TBA Law Blog

Posted by: Journal News on Mar 1, 2012

Journal Issue Date: Mar 2012

Journal Name: March 2012 - Vol. 48, No. 3

Big Shrimp brings together leaders, legislators
Legislators from across Tennessee joined Tennessee Bar Association leaders and members for the annual TBA Big Shrimp legislative reception Feb. 7. Also in attendance were members of the 2012 TBA Leadership Law class, which had spent the day in Nashville for the "Issues in Policy and Politics" session of their six-month program. Lt. Governor and Speaker of the Senate Ron Ramsey addressed the TBALL group at lunch. Other program segments featured panelists discussing what it is like to be a lawyer in the General Assembly, the role of the lawyer lobbyist, working for the state and the future of tort revision legislation. Other speakers included Tennessee Attorney General Bob Cooper; state senators Andy Berke, D-Chattanooga, Jim Kyle, D-Memphis, and Doug Overby, R-Maryville; and state Rep. Craig Fitzhugh, D-Ripley.

ABA committee OKs new data on law school grads
The American Bar Association's Standards Review Committee has approved a new law school accreditation standard that will greatly expand the amount of graduate placement data that schools must publicly disclose. Committee members reportedly got into a protracted and testy debate about whether to require the posting of salary information. In the end, though, the package was approved as presented. The governing council of the Section of Legal Education and Admissions to the Bar will take up the proposal next at a meeting set for March. The National Law Journal looks at the issue, as does the ABA Journal

Celebration planned for Supreme Court building
Plans are underway for a Judicial Family Reunion of all those who have worked in the Nashville Supreme Court Building since its dedication in December 1937. In honor of the building's 75th Anniversary, the court is asking those who have worked there to provide their name, address, e-mail, years worked in the building and position/title. Those with photographs of staff also are encouraged to send them to the court at mike.catalano@tncourts.gov.

Learn more about the event


Track legislation of interest to Tennessee attorneys
The 107th Tennessee General Assembly is now in session and the TBA has a number of tools to help you track the status of legislation. Watch TBA Today for regular news updates and follow the TBA Action List to track bills in the General Assembly that the TBA has a direct interest in -- those it has initiated, taken a position on, or has a policy on. The TBA Watch List is a broader list of bills of interest to the Tennessee legal community. Find complete TBA legislative resources

Court: Attaching GPS to car amounts to a search
The U.S. Supreme Court has ruled for a drug defendant who argued that police should have obtained a warrant before attaching a GPS device to his car to monitor his movements. Justice Antonin Scalia wrote the opinion for a court that was unanimous in its finding that the police conduct was a search within the meaning of the Fourth Amendment. The ABA Journal tells you more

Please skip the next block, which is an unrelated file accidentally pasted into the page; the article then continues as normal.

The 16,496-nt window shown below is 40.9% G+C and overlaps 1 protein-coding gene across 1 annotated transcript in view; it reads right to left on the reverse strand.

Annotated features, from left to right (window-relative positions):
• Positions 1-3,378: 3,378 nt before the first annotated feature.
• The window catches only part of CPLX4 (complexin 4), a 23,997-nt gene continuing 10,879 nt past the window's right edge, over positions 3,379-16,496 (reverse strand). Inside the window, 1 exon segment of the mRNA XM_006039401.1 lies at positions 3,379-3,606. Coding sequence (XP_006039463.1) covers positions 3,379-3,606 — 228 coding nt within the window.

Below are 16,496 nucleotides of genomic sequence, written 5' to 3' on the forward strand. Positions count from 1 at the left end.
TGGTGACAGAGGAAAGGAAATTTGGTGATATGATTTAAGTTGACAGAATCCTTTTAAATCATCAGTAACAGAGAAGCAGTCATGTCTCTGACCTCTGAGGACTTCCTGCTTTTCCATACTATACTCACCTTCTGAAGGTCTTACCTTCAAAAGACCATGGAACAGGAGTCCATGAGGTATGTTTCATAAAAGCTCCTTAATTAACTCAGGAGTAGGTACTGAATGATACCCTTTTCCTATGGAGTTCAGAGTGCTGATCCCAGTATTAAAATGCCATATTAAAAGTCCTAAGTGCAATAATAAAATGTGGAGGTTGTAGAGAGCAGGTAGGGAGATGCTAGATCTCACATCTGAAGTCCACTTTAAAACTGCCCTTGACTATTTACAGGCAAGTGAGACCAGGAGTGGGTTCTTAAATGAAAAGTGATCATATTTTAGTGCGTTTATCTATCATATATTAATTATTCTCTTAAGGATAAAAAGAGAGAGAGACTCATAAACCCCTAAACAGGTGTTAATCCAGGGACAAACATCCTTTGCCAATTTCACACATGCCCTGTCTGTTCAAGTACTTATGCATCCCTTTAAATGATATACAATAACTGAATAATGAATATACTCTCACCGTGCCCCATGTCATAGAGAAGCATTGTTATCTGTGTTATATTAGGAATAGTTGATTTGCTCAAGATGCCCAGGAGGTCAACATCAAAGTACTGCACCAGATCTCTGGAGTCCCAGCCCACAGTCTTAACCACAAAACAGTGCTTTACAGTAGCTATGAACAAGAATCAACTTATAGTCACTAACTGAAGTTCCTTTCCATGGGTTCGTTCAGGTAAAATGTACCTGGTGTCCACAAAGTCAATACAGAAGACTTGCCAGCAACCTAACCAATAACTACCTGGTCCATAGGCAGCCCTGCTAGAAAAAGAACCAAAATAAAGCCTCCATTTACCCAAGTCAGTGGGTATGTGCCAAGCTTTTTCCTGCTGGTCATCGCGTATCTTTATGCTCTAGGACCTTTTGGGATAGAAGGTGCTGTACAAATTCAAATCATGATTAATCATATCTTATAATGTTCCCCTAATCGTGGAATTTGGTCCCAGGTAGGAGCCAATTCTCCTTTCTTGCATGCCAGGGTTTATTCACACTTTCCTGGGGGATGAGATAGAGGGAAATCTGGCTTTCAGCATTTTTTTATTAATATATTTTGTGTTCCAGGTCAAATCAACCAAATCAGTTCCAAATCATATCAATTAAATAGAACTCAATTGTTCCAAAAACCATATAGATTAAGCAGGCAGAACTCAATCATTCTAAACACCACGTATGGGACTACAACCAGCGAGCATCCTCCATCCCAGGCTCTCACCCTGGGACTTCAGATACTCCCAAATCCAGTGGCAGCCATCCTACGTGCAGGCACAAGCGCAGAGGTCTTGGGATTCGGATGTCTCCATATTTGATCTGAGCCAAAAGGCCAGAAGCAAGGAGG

GPS used in Nashville case; new ruling probably won't affect sentence
When the U.S. Supreme Court on Monday released a ruling on the use of tracking devices and said that police need a warrant before they can attach a GPS unit to someone's car, attorney Carrie Gasaway knew she had been right. Gasaway represented Robert Jason Burdick, the notorious "Wooded Rapist," in a series of jury trials several years ago. "It confirmed what we thought all the way along, that they violated his constitutional rights," she said. Burdick was convicted of raping women in several counties and won't be eligible for parole for another 100 years. The high court's decision affirms her argument, Gasaway said, but it probably won't free her former client since evidence used in the case was obtained before the GPS device was put into use. The Tennessean has it


Legal aid groups plan additional layoffs in 2012
With the U.S. House and Senate cutting funding for civil legal assistance to the poor by about 14 percent for this budget year, the Legal Services Corporation (LSC) reports that an ongoing wave of layoffs and staff reductions already engulfing local programs will likely worsen. The group released a survey in January indicating that legal aid agencies plan to lay off 393 employees in 2012, including 163 attorneys. That makes for an expected loss of 1,226 full-time personnel compared with 2010 staffing levels. The Wall Street Journal Law Blog reports



$800k given in IOLTA grants
In January, the Tennessee Bar Foundation announced $800,000 in IOLTA (Interest On Lawyers' Trust Accounts) grants to a range of groups across the state. Recipients included local CASA programs, legal aid offices and social service agencies.

Shelby juvenile court cited as model for nation
Shelby County Juvenile Court is the only juvenile court in the Southeast, and one of only a handful nationwide, to win three top designations, including recent final approval for accreditation by the National Council of Juvenile and Family Court Judges. The Commercial Appeal has the story


Editorial: Shelby Juvenile court changed face of justice
In an editorial, the Commercial Appeal praises "the efforts by the leadership team at Shelby County Juvenile Court to change the face of juvenile justice in Memphis and Shelby County continues to garner national recognition." Read the editorial


New York lawyer nominated
ABA president-elect New York City lawyer James R. Silkenat, a partner in the national law firm of Sullivan & Worcester, was nominated Feb. 6 to become president-elect of the American Bar Association. The ABA House of Delegates will vote on the nomination in August. If elected, Silkenat will serve a one-year term as ABA president-elect before taking office as president of the association in August 2013 at the ABA Annual Meeting in San Francisco.